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Google Website Optimizer - Split Testing For Everyone

Aug 17, 2007
Internet Marketers who use split testing experience higher success levels than those who do not perform such tests. Split testing allows marketers to measure the effects of different content on their landing pages against user response, and thus select the best performing page. Split-testing is typically a time consuming process. Without any special tools, a marketer would need to create their landing page content, and run it for a specific period of time to test the results. Then, the marketer would need to run the same page with one change- perhaps a different headline font, or a different wording for the headline, and test the results of that variation. It's expensive and time consuming because you can only test one item at a time in order to obtain accurate results, and because it is completely based on trial-and-error.

Google Analytics has allowed marketers to measure their conversion rate (how many visitors become buyers or perform the specific action a web site asks them to make), but tracking this doesn't tell you what content on your site is effective and what areas need improvement. As any internet marketer knows, if you're going to spend money on pay per click advertising and other means of getting web site visitors to your web page, then what content you actually put on that page is priceless! You want successful performance from your ads. How can you monitor the actual effectiveness of the content on your page, and know what content is performing well and what isn't working?

Google is currently offering a new service for split-testing landing pages, called "Website-Optimizer". It makes split-testing much more manageable and less expensive than testing without the tool. Basically, the optimizer is going to allow you to try different variations of content on your landing page and measure the results to see which page has a better performance (conversion rate).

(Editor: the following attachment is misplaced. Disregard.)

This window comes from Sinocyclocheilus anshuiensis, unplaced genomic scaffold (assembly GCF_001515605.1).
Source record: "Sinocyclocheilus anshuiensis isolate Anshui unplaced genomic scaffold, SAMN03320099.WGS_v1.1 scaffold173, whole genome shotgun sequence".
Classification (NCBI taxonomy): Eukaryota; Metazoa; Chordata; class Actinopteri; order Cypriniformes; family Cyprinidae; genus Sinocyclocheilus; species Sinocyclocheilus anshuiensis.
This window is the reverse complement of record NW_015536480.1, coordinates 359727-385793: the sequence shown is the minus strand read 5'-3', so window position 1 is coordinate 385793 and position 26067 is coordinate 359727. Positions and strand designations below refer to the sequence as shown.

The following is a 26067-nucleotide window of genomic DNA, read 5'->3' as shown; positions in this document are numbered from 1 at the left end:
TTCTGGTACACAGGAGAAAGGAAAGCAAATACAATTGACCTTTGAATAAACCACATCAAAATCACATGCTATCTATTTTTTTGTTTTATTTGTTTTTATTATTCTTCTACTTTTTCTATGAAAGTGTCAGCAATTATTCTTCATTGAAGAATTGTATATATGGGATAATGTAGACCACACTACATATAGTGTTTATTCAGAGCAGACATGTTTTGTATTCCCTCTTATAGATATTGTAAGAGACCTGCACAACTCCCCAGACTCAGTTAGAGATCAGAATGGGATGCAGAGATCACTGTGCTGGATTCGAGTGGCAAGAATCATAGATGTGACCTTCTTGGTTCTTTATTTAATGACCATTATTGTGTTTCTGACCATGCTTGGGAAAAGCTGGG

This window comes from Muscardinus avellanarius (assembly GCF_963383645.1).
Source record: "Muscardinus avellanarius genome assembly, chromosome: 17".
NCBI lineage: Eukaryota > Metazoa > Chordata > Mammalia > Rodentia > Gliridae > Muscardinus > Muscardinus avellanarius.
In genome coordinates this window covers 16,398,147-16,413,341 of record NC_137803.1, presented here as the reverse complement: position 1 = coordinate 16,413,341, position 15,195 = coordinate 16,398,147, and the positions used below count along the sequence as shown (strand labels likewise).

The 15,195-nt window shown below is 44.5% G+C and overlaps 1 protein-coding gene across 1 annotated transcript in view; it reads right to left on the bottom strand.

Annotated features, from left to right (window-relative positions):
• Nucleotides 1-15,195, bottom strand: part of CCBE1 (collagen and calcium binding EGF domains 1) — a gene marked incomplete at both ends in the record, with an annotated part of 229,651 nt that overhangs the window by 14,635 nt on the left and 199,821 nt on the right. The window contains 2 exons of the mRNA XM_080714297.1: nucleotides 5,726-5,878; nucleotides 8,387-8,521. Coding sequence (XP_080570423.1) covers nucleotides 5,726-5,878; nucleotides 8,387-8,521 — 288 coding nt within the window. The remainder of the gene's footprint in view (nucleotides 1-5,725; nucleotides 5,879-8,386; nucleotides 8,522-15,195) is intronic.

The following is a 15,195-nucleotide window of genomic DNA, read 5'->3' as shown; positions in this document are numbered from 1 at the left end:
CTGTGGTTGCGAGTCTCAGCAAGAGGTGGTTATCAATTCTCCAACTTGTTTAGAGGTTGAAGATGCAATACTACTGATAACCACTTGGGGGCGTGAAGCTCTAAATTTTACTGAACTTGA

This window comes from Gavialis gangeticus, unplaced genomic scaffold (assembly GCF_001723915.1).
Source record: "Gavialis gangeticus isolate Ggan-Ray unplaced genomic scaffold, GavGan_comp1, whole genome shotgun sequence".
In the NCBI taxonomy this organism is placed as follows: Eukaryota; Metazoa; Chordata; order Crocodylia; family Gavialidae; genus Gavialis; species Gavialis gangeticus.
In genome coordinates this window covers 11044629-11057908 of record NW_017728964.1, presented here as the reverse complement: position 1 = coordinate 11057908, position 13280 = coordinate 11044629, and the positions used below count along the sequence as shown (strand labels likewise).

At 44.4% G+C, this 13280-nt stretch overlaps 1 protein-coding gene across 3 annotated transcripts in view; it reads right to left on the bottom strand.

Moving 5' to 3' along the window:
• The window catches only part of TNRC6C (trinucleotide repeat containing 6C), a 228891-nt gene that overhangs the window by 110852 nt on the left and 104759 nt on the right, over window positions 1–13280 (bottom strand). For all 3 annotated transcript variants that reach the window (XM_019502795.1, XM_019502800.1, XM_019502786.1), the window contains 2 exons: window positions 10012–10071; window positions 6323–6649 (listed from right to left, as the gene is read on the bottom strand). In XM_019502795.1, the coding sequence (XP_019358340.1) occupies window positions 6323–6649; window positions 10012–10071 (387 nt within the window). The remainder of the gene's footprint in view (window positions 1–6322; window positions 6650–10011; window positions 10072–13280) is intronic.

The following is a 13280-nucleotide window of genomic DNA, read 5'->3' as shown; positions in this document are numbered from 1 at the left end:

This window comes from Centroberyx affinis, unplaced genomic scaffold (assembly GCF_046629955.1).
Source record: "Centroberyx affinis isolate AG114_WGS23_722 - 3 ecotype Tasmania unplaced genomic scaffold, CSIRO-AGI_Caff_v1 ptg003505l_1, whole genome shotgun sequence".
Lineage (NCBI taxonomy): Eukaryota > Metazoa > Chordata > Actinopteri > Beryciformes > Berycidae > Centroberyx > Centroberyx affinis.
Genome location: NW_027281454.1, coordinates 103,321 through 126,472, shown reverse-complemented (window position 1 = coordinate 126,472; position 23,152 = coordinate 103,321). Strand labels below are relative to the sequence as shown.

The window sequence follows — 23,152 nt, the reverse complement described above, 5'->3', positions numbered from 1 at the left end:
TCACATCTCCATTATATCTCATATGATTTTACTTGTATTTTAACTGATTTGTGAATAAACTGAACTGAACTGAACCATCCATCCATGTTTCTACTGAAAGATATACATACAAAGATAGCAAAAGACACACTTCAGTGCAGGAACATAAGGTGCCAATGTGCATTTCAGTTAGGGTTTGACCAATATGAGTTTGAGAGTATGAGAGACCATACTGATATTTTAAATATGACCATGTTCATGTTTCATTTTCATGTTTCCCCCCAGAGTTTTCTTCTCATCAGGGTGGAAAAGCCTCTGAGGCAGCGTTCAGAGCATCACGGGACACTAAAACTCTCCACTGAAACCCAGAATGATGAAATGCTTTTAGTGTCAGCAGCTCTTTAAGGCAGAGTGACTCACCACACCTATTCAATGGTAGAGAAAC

The Website Optimizer is free, and can be used without extensive experience running testing experiments on landing pages. In other words, you need not be a split-testing genious to use the optimizer tool. Before beginning a landing page experiment, Google even provides internet marketers with a "pre-experiment checklist". It details step by step what you'll need to do, from selecting your test page, to setting a goal for the experiment, to the actual running of the experiment and reading of results.

Using the optimizer, a marketer can experiment with new headlines, different promotional copy, and a variety of images designed to turn web site visitors into "conversions". Google will provide you with easy to read, graphical reports to determine the content that performs the best and encourages site visitors to the highest conversion rates.

When determining what to test on your page, you need to take your goal into consideration. If you want your site visitors to take a specific action such as downloading a document or making a purchase (the call to action) then you might want to test different headlines. You might try different graphics- to see whether photographs of products or a person using the product has a better result. Changing the actual page copy to decide whether lengthier text offers better results, or shorter and more direct copy has better conversions. Testing the format of text might offer changes in conversion rates as well; try bulleted points or paragraphs. Finally, try altering the actual "call to action" portion of the site. If you have a button that says "sign up", try a different phrase, like "quick sign up" or "get it free".

While you need to have an active Google AdWords account to use the optimizer tool, you will be able to test traffic coming from various locations. You'll test incoming visitors that are a result of your AdWords advertisements, Google search results, and other search engine traffic.
About the Author
Norman Freeman is an online marketer, SEO expert, corporate president, published author, seminar speaker, Kung Fu black belt and passionate student of marketing and a lifestyle coach. He wants to keep the fun and passion in marketing and helps his clients not to get confused but focused in the information overload. He's regularily blogging at: http://www.normanfreeman.com
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